Apr. 27 - An algorithm-based emotion detector designed to keep drivers calm and alert is being developed by scientists at Swiss technology institute EPFL. The team is working alongside car manufacturers PSA Peugeot Citroen to develop the system, which will send an alert when it detects fatigue or signs of anger in a driver's face. Jim Drury has more.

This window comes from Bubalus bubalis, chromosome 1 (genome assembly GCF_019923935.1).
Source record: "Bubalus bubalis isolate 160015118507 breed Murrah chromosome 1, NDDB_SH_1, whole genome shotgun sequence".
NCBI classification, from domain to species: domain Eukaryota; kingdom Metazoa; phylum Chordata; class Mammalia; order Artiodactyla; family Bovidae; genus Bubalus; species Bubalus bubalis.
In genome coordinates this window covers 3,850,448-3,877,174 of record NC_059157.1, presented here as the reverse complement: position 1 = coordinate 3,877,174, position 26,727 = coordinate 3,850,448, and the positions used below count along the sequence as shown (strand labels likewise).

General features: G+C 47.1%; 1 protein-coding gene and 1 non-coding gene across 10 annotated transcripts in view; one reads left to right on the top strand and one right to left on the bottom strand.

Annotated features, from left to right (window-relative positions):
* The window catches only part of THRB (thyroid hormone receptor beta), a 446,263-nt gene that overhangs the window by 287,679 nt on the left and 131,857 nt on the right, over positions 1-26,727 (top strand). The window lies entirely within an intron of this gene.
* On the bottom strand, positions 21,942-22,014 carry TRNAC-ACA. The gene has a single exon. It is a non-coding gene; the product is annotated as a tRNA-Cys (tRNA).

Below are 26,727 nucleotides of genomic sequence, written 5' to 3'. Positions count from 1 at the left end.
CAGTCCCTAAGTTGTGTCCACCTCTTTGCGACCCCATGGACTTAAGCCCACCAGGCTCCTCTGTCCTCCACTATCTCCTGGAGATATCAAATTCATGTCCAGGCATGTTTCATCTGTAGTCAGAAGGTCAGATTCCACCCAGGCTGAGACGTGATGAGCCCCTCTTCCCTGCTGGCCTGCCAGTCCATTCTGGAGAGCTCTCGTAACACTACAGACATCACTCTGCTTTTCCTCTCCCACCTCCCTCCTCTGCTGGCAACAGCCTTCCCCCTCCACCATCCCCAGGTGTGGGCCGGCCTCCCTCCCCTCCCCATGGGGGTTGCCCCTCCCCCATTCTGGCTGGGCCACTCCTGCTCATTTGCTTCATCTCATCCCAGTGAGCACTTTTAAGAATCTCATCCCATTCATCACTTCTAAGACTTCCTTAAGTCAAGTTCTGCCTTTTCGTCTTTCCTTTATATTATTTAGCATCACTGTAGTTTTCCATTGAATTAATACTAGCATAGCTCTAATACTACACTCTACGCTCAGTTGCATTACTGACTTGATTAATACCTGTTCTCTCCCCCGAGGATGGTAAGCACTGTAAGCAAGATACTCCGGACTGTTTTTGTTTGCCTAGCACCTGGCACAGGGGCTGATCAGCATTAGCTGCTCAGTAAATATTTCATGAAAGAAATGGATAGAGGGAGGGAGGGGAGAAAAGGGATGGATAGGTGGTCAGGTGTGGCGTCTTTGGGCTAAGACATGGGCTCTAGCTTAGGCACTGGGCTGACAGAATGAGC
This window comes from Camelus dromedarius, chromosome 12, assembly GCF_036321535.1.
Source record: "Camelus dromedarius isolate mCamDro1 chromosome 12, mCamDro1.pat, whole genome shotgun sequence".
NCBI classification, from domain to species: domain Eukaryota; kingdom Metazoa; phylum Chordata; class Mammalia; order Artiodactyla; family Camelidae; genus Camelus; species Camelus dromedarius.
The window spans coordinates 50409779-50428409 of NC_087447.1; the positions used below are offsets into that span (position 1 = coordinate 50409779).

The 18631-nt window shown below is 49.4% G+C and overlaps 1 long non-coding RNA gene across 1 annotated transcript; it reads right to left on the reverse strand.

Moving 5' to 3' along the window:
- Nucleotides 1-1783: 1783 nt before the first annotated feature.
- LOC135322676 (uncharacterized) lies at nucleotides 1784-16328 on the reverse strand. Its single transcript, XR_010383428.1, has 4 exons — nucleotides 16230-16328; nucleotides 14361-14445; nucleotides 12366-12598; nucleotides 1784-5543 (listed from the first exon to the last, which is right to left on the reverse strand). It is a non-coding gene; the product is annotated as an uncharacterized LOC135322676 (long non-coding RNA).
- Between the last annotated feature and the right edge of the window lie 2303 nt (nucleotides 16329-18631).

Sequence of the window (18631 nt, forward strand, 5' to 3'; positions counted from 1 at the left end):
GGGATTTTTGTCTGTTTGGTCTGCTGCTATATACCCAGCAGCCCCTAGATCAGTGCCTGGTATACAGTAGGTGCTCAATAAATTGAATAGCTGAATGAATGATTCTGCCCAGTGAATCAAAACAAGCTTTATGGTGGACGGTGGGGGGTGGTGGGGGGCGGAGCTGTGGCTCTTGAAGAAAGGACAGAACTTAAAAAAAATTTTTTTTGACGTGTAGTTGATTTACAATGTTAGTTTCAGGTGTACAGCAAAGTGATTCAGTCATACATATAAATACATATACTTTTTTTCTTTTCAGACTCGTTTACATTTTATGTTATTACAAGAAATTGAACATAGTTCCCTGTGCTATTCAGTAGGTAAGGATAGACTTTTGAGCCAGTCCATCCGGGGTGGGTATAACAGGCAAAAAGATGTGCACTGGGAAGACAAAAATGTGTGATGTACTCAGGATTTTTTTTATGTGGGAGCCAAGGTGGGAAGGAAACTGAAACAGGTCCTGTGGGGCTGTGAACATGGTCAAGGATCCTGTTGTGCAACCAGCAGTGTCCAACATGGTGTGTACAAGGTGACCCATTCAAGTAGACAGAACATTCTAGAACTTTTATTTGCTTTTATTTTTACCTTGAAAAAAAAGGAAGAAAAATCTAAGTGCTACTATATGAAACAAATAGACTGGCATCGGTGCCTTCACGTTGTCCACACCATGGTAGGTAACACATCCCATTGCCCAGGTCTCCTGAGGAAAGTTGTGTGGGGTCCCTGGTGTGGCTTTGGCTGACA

TV AND WEB RESTRICTIONS~**PART MUST ONSCREEN COURTESY 'PSA PEUGEOT CITROEN' Professor Jean-Philippe Thiran hasn't lost his mind.....he's testing out an emotion detector that could one day help control road rage and liven up drowsy drivers. SOUNDBITE (English) PROFESSOR JEAN-PHILIPPE THIRAN, OF EPFL, P2S PLATFORM SUPERVISOR, SAYING: "Basically we have this camera, this series of lights, and then at the back we have a computer analysing the video on real time.....The first difficulty really is the light conditions, to cope with those we choose to have an infrared camera which is sensitive in the infrared and have infrared lighting, so we get rid of the problem of illumination and so we can work over day or overnight without any problem." The detector is positioned on the dashboard, behind the steering wheel. It's the result of a joint project between Swiss technology institute EPFL and auto makers PSA Peugeot Citroen. Researchers developed an algorithm that taught the detector to identify emotions in photographs before testing their real-time accuracy on stationary volunteers inside a demo car. Tests showed 85 percent accuracy in spotting driver irritation by measuring key points on the face. Similar success in pinponting drowsiness was achieved by monitoring eyelid movement. The car-makers are now developing an alert system that could be incorporated in future models. SOUNDBITE (English) PROFESSOR JEAN-PHILIPPE THIRAN, OF EPFL, P2S PLATFORM SUPERVISOR, SAYING: "If the camera detects that the driver is tired, he's getting sleepy, then the car might start energetic music or change the light of the dashboard to make it more aggressive. On the contrary, if the driver is stressed then the car should, for instance, start calm music or a soft light to really calm the driver." Olivier Pajot runs the emotion detecting collaboration group, Stellab. He says the detector could be a bridge towards the development of fully autonomous cars. SOUNDBITE (English) OLIVIER PAJOT, GENERAL MANAGER OF STELLAB, EPFL-PSA PEUGEOT CITROEN COLLABORATION, SAYING: "One of the intermediate steps is a partially autonomous vehicle. That means that the vehicle will be able to drive by itself but will still need some supervision by the driver, and in order to achieve that we will need to monitor the driver and this is the main reason for this project." The group is refining the technology by updating their database of emotions to improve detection rates. They hope eventually to produce a system for all vehicles, that greatly reduces the dangers of driving.